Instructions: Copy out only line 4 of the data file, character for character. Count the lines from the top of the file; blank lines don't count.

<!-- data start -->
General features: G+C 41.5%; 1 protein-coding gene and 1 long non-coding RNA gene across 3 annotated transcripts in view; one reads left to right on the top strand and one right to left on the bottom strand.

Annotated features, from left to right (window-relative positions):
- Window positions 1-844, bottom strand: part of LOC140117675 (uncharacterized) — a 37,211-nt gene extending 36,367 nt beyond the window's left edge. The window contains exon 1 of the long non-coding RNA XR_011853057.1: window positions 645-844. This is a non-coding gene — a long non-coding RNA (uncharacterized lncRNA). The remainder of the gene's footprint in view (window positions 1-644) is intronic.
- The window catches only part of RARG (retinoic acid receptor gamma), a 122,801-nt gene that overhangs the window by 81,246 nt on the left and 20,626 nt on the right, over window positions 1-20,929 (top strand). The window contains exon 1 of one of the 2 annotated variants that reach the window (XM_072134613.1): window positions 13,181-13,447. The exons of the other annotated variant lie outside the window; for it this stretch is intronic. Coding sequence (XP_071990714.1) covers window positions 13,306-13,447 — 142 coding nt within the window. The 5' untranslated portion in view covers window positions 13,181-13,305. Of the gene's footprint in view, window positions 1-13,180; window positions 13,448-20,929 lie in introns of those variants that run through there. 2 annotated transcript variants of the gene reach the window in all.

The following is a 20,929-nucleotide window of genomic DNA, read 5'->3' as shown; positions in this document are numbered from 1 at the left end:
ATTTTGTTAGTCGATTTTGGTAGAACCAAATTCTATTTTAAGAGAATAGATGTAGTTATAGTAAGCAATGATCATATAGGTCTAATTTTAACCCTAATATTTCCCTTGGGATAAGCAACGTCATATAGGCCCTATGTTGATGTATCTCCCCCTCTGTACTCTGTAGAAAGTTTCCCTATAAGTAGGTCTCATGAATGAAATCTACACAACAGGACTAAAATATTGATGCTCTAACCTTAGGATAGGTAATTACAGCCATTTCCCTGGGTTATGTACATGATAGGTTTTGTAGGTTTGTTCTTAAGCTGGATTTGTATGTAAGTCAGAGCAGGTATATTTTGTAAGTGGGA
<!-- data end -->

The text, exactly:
- The window catches only part of RARG (retinoic acid receptor gamma), a 122,801-nt gene that overhangs the window by 81,246 nt on the left and 20,626 nt on the right, over window positions 1-20,929 (top strand). The window contains exon 1 of one of the 2 annotated variants that reach the window (XM_072134613.1): window positions 13,181-13,447. The exons of the other annotated variant lie outside the window; for it this stretch is intronic. Coding sequence (XP_071990714.1) covers window positions 13,306-13,447 — 142 coding nt within the window. The 5' untranslated portion in view covers window positions 13,181-13,305. Of the gene's footprint in view, window positions 1-13,180; window positions 13,448-20,929 lie in introns of those variants that run through there. 2 annotated transcript variants of the gene reach the window in all.